Sponsor: Berit Brogaard, University of Miami
Aleksandra Hernandez is a Postdoctoral Associate in the Department of English and an Affiliated Faculty Member in the Department of Philosophy at the University of Miami. Her research focuses primarily on questions of how domesticated and wild modes of perception affect animals’ emotional experiences, and how writers such as Jack London, Mark Twain and Henry David Thoreau use sentimental narrative techniques to provoke anger and disgust in their readers and incite action on behalf of other animals. Her work has appeared in ISLE: Interdisciplinary Studies in Literature and the Environment, and she has a forthcoming article related to her book project in Journal of Modern Literature.
In my book project, Sympathetic Animals and Compassionate Humans in American Literature (1850-1900), I analyze the sentimental narrative techniques used by canonical and non-canonical writers in this period of American literature to manage readers’ emotional responses and encourage them to identify with animals. But rather than merely intending to extend the moral imagination of their readers by mobilizing feelings of pity, I argue that writers such as Louise Patterson, Virginia Sharpe Patterson, Mollie Lee Clifford, Margaret Marshall Saunders, Randolph Anson, Jack London, Mark Twain and Henry David Thoreau, among others, mean to provoke the negative emotions of anger and disgust to incite compassionate action on behalf of other animals. I contend that although these writers deploy different cognitive and emotional strategies to reach their intended audiences, they share the common goal of inspiring readers to relieve animal suffering. By placing these canonical and non-canonical writers side by side, I suggest that those who are usually set in opposition to sentimentalism and women’s writing more generally, like Thoreau and London, in truth possess a deep affinity to this broader cultural movement.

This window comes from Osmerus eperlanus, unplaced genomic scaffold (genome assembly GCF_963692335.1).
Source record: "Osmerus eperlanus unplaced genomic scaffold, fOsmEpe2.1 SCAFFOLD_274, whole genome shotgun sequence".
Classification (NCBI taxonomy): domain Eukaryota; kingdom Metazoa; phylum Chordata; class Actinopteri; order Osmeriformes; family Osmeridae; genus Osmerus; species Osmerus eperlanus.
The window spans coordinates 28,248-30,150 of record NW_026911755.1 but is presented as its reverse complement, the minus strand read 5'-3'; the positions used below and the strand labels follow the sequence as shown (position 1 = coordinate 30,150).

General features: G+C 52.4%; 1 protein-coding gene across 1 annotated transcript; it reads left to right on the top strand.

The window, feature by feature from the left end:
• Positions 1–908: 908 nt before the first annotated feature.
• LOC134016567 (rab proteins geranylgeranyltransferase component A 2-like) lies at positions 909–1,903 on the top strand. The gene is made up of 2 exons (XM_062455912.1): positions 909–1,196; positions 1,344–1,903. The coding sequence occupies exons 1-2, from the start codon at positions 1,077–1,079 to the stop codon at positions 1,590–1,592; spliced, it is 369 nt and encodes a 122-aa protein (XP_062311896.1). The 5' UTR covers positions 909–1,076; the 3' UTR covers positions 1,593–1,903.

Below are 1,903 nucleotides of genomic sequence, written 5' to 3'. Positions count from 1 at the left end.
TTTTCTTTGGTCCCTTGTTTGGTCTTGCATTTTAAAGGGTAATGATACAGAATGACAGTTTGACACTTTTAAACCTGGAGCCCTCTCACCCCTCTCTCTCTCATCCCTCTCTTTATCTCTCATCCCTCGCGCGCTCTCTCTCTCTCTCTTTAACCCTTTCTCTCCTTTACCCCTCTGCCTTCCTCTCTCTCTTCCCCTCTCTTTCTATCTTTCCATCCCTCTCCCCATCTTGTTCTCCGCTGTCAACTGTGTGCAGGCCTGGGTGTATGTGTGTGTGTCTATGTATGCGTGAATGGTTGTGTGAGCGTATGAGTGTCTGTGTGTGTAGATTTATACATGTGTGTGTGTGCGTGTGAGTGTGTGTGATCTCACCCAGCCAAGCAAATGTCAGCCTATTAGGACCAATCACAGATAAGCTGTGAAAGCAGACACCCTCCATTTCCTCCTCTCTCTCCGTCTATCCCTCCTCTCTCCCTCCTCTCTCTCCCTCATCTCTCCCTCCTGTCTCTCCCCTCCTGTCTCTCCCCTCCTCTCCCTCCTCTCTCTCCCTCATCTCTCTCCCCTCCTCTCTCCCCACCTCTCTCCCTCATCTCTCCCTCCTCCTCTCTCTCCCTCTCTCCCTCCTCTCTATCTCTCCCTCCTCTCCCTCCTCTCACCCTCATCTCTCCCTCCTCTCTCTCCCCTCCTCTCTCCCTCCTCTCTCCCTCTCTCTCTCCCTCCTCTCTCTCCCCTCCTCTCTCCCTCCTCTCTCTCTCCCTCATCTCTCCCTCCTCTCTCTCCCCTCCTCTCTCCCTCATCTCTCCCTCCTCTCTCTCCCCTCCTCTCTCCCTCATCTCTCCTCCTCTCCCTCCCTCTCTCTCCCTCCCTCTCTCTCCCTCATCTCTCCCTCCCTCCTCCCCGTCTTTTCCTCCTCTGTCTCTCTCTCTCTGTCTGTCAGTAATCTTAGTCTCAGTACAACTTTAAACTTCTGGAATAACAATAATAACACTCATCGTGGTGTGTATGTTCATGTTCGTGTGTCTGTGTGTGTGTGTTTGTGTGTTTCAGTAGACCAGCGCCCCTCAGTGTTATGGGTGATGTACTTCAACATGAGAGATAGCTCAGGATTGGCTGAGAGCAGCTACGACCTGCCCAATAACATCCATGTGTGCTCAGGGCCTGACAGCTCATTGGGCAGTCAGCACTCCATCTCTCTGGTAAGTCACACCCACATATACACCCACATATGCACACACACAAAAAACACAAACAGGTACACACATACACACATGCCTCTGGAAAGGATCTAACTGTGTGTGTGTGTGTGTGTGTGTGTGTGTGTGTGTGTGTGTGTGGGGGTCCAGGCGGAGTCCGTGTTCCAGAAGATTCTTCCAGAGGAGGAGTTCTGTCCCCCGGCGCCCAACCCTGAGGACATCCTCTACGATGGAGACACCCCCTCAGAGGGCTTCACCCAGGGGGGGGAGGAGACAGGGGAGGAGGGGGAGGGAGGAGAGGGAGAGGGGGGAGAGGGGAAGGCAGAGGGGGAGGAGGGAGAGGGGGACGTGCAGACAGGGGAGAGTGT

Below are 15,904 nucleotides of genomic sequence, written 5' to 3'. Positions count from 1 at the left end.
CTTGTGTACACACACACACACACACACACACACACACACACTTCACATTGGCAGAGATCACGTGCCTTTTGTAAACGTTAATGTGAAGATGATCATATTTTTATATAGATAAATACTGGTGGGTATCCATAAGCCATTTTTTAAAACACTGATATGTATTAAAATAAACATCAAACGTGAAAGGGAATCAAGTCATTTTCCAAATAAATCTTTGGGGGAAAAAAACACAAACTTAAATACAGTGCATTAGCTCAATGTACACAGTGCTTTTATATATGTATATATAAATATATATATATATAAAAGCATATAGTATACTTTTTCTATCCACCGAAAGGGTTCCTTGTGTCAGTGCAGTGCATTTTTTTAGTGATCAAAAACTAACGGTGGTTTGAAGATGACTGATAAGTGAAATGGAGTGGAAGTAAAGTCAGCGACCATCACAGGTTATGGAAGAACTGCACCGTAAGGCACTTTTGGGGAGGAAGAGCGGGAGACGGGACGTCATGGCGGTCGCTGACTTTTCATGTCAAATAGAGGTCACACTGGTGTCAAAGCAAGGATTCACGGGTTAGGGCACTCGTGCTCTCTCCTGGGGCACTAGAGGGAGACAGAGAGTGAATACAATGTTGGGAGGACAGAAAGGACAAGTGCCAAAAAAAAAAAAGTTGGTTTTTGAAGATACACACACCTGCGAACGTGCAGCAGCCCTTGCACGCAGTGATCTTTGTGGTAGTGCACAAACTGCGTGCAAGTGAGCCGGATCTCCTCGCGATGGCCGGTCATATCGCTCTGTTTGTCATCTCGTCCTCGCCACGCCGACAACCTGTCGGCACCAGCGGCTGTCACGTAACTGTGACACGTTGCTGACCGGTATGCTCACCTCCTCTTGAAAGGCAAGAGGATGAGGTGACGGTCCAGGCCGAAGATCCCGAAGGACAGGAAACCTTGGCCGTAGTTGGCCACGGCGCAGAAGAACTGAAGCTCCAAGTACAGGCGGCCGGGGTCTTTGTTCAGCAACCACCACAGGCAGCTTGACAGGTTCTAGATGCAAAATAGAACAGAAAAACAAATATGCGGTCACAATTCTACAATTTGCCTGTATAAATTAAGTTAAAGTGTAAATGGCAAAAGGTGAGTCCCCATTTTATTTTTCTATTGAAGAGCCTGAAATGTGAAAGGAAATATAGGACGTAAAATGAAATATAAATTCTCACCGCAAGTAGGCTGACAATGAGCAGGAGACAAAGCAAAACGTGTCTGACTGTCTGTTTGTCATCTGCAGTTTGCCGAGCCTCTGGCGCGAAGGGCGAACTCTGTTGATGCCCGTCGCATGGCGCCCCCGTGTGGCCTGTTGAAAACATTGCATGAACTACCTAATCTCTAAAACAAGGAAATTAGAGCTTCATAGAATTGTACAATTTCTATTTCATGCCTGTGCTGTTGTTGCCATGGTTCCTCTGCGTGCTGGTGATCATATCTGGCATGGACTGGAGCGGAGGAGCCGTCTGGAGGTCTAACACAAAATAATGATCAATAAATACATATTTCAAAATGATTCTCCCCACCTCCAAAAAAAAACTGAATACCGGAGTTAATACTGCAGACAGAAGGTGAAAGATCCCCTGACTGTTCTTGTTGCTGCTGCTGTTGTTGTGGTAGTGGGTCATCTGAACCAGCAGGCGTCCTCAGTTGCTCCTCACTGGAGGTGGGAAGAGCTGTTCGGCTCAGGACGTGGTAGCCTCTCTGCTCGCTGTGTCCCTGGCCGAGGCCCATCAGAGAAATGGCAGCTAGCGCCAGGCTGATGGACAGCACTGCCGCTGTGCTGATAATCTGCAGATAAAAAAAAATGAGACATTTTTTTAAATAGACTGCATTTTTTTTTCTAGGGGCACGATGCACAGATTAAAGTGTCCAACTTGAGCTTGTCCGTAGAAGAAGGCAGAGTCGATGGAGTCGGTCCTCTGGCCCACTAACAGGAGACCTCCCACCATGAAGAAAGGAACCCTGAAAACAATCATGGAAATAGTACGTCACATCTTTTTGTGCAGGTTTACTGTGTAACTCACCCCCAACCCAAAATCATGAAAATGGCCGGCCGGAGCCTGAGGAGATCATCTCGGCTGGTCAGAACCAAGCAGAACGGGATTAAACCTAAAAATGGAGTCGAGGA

During my residency at Quarry Farm, I will be conducting archival research for a chapter on Twain. In that chapter, I focus on Twain’s narrative strategies for breaking the frame of detachment intrinsic to sentimental fiction and inciting compassionate action on behalf of other animals.
Sponsor: Eileen Barrett, California State University, East Bay
Ryan Heryford is an Assistant Professor of Environmental Literature in the Department of English at California State University, East Bay, where he teaches courses in nineteenth- and twentieth-century American literature, with a focus in ecocriticism and cultural narratives of environmental justice. He has published, or has forthcoming articles, on environmental thought in the works of William Faulkner, Mark Twain, Emily Dickinson, Édouard Glissant, and M. NourbeSe Philip. His scholarship has been supported by the William Faulkner Society, the Emily Dickinson International Society, and the University of California Center for Global California Studies. His current book-length project, “The Snugness of Being:” Vitalism and Decay in Nineteenth Century American Literature, explores the influence of nineteenth-century environmental and biomedical philosophy on constructions of self and subjectivity within the works of Mark Twain, Emily Dickinson, and Herman Melville.